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Efforts to relax pot rules gaining momentum in US

Marijuana policy is appearing on legislative agendas around the country thanks to an energized base of supporters and an increasingly open-minded public.

By David KlepperAssociated Press / June 10, 2012

A marijuana plant, in Portland, Ore. Marijuana policy is appearing on legislative agendas around the country thanks to an energized base of supporters and an increasingly open-minded public.

Rick Bowmer/AP

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PROVIDENCE, R.I.

Catharine Leach is married and has two boys, age 2 and 8. She has a good job with a federal contractor and smokes pot most every day.

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While she worries that her public support for marijuana decriminalization and legalization could cost her a job or bring the police to her door, the 30-year-old Warwick resident said she was tired of feeling like a criminal for using a drug that she said is far less harmful than the glass or wine or can of beer enjoyed by so many others after a long day's work. Like others around the nation working to relax penalties for possession of pot, she decided to stop hiding and speak out.

"I'm done being afraid," she said. "People in this country are finally coming around and seeing that putting someone in jail for this doesn't make sense. It's just a changing of the time."

Once consigned to the political fringe, marijuana policy is appearing on legislative agendas around the country thanks to an energized base of supporters and an increasingly open-minded public. Lawmakers from Rhode Island to Colorado are mulling medical marijuana programs, pot dispensaries, decriminalization and even legalization. Seventeen states and the District of Columbia now authorize medical marijuana and 14, including neighboring Connecticut and Massachusetts, have rolled back criminal penalties for possession of small amounts of pot.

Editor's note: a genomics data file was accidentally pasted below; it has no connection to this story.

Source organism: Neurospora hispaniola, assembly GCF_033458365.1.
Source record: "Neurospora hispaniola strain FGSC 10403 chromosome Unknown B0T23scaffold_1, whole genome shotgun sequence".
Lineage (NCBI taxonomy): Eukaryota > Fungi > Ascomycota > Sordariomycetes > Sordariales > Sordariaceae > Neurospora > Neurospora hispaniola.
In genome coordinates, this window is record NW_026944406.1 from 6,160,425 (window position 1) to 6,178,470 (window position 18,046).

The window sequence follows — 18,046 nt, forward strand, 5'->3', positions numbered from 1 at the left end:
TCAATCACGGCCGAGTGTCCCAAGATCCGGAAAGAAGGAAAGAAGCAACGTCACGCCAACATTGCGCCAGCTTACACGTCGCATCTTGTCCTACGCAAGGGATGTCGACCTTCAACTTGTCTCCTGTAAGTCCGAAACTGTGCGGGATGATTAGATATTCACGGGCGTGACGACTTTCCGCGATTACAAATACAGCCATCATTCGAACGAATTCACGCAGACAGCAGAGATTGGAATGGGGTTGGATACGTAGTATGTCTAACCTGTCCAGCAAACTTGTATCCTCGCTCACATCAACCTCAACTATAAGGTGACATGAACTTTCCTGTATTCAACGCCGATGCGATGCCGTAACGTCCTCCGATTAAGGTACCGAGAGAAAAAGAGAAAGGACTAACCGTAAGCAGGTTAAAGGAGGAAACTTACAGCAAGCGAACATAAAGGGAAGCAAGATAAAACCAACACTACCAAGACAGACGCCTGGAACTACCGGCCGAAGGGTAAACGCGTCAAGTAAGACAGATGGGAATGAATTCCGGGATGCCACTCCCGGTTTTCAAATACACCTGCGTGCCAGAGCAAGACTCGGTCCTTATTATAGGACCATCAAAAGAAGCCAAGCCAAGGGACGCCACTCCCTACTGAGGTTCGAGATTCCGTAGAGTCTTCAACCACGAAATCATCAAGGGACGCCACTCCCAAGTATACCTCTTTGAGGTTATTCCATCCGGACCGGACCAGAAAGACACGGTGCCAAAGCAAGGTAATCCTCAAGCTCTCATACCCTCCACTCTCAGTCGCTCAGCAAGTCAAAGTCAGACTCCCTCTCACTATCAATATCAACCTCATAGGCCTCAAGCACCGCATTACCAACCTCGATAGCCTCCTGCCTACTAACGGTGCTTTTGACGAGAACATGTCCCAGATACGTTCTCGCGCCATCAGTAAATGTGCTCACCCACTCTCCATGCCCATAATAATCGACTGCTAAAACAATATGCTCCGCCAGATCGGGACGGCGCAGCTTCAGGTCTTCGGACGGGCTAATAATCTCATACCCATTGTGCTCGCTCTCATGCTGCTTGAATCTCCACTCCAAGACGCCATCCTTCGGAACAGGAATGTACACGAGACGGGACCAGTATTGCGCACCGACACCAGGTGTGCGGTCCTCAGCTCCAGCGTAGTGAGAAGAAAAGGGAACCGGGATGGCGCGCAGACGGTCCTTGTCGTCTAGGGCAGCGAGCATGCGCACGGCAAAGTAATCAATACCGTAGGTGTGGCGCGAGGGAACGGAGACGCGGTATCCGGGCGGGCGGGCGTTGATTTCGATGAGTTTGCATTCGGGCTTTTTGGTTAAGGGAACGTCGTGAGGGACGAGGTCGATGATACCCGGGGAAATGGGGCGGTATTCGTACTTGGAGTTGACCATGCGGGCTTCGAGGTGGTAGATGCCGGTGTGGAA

Decriminalize marijuana? Four ways America's views of pot are changing

Rhode Island is poised to become the 15th state to decriminalize marijuana possession. The state's General Assembly passed legislation last week that would eliminate the threat of big fines or even jail time for the possession of an ounce or less of pot. Instead, adults caught with small amounts of marijuana would face a $150 civil fine. Police would confiscate the marijuana, but the incident would not appear on a person's criminal record.

Minors caught with pot would also have to complete a drug awareness program and community service.

Gov. Lincoln Chafee has said he is inclined to sign the legislation.

One of the bill's sponsors, state Rep. John Edwards of Tiverton, has introduced similar proposals in past years but the idea always sputtered in committee. Each year, though, he got more co-sponsors, and the bill passed the House this year 50-24. The state Senate passed it 28-6.

Some supporters of decriminalization say they'd like to go even further.

"America's 50-year war on drugs has been an abysmal failure," said Rep. John Savage, a retired school principal from East Providence. "Marijuana in this country should be legalized. It should be sold and taxed."

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